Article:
As most EMS understand, ambulance cost seems to be ever increasing for the ambulance provider.
Factors like NFPA guidelines that govern the requirements of ambulance manufacturing, as well as the equipment and supplies used on ambulances, are rapidly causing increases in cost. Also considering the cost of fuel, personnel and supplies and it is no wonder that the average ambulance trip costs the service approx. $1500-$1800. Even the type of area affects the cost, with rural pickups causing even more expense.
Non-Medically Necessary Transports
With the rising costs to the provider, the flip side of that is that reimbursements are not increasing at the same rate-if at all.
For example, an urban base rate of $324.28 reimbursed in 2016 only increased 1.1% in 2017, with a reimbursement average of $340.08.
When a call to 911 is placed and the ambulance takes the patient to the hospital, ambulance providers may or may not get reimbursed by the insurance for the transport. The insurance bases the reimbursement on the level of “Medical Necessity” of transport.
The fact that the costs are rising for the provider, as well as the fact that general reimbursement is not keeping up with these costs is causing mounting strain on ambulance services. On top of these facts, on average, 15% of the transports made by an ambulance service in a year are not paid at all. With the Cash Per Trip rate (or CPT) being only around $350, even though the cost of the service is upwards of $1500, and sometimes not reimbursed at all, ambulance services need to find every avenue to reduce their costs and the “Non-Medically Necessary” patients they transport.
What Can Ambulance Services Do To Reduce Cost?
Fire Departments and Ambulance Services such as the Houston Fire Department are looking at alternative methods of providing transport to these “Non-Medically Necessary” patients by utilizing services such as Uber and Lyft. The goal is to get these patients that do not require an ambulance to the hospital or to their doctor without needing the ambulance at all. There is a portion of these patients that are utilizing an ambulance since they have no other means of transportation available to them to get to their appointments, and in order to reduce this situation and reduce the unnecessary cost on providers, these types of services are being utilized.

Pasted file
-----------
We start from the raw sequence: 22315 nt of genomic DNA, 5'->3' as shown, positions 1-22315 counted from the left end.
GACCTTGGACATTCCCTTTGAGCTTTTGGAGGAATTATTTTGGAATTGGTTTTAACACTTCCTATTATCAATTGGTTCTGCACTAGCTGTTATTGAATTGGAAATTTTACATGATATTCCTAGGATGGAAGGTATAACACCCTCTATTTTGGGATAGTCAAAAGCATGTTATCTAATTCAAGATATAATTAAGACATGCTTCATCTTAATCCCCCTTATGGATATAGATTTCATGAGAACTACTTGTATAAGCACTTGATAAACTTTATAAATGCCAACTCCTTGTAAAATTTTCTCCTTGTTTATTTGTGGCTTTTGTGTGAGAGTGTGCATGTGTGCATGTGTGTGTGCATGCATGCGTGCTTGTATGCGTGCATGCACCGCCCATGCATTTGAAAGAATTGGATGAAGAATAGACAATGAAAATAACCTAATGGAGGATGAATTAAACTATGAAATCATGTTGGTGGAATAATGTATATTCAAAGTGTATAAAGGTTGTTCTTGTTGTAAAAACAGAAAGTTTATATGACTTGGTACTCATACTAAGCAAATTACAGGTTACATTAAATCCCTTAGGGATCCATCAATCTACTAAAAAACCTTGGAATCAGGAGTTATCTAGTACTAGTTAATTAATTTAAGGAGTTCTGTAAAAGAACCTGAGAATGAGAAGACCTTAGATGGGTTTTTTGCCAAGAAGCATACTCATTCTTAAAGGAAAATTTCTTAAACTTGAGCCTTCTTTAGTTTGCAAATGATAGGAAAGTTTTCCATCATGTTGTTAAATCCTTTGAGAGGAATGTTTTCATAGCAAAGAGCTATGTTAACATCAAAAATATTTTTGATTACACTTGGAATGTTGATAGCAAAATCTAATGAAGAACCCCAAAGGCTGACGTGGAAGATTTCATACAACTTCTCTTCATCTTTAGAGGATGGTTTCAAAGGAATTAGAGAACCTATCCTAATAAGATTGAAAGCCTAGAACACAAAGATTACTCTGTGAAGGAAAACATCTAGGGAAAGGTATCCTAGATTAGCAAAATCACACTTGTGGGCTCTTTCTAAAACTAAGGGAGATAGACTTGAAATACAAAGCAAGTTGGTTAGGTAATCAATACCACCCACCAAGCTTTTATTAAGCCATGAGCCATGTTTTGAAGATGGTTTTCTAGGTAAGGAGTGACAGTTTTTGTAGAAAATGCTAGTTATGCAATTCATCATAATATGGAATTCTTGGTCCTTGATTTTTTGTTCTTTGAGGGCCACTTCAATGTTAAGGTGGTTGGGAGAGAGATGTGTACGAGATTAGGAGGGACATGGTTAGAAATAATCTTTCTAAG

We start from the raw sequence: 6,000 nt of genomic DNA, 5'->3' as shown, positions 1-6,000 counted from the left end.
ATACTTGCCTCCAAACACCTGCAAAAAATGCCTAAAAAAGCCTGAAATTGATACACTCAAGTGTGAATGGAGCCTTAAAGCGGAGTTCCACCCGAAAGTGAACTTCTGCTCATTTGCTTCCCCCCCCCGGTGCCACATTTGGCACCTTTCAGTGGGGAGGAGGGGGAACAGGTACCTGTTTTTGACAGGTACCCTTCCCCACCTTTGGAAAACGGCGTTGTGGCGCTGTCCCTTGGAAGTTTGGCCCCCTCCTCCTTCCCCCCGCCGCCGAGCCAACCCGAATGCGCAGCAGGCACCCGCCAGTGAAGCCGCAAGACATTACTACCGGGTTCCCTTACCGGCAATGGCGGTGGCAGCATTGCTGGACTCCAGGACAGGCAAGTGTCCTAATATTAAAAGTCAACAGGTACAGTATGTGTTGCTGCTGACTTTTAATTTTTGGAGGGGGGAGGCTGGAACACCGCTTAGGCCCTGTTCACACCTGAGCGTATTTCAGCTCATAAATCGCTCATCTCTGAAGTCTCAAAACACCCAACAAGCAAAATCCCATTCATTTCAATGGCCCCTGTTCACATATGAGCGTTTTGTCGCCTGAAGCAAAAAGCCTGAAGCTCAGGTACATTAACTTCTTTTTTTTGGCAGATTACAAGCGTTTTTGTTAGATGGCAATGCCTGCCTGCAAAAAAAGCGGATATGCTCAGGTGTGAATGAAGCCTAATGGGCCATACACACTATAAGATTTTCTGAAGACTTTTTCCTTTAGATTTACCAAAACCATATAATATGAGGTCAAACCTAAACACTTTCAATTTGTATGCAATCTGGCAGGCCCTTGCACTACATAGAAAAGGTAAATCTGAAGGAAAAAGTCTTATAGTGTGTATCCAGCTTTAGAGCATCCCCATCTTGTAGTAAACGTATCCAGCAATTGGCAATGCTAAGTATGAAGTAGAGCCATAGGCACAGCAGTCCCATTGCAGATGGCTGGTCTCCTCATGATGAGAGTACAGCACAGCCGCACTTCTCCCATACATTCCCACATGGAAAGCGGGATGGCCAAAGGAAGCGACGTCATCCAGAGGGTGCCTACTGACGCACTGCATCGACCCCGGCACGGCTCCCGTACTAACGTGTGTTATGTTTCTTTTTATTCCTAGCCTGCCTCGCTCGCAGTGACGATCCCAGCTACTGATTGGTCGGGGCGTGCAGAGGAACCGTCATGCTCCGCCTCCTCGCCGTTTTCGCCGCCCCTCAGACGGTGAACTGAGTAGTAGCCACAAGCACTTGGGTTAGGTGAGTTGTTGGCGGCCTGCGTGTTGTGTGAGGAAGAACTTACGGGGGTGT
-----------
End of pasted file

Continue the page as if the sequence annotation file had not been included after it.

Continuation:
Agencies are also working with their local health departments to find alternative methods of treating for the non-emergent patients by providing a direct audio/video link from the field to a physician, which can cut a high percentage of the non-emergent and non-reimbursable patients that are currently transported by ambulance to the ER. Connecting the first responder with the physician immediately is a solution that is gaining more attention, as it provides a means for the patient to be immediately evaluated by the ER doctor. Solutions such as the Inquire MD app even integrate with bluetooth Blood Pressure, Pulse and Pulse Oximetry devices for immediate collaboration and determination on whether the patient needs to be seen or offered an alternative service. To read more about Inquire MD, click here.
Providers are frequently trying to find solutions the $1,500.00 cost to transport via ambulance. The cost doesn’t always get reimbursed by the insurance, and when it does it is at a fraction of the true cost of service. Alternative solutions, such as Inquire MD, direct audio/video collaboration with doctors, and Uber and Lift are being considered more in order to reduce the utilization of the service for Non-Medically Necessary trips, which also makes that ambulance available for another higher acuity transport.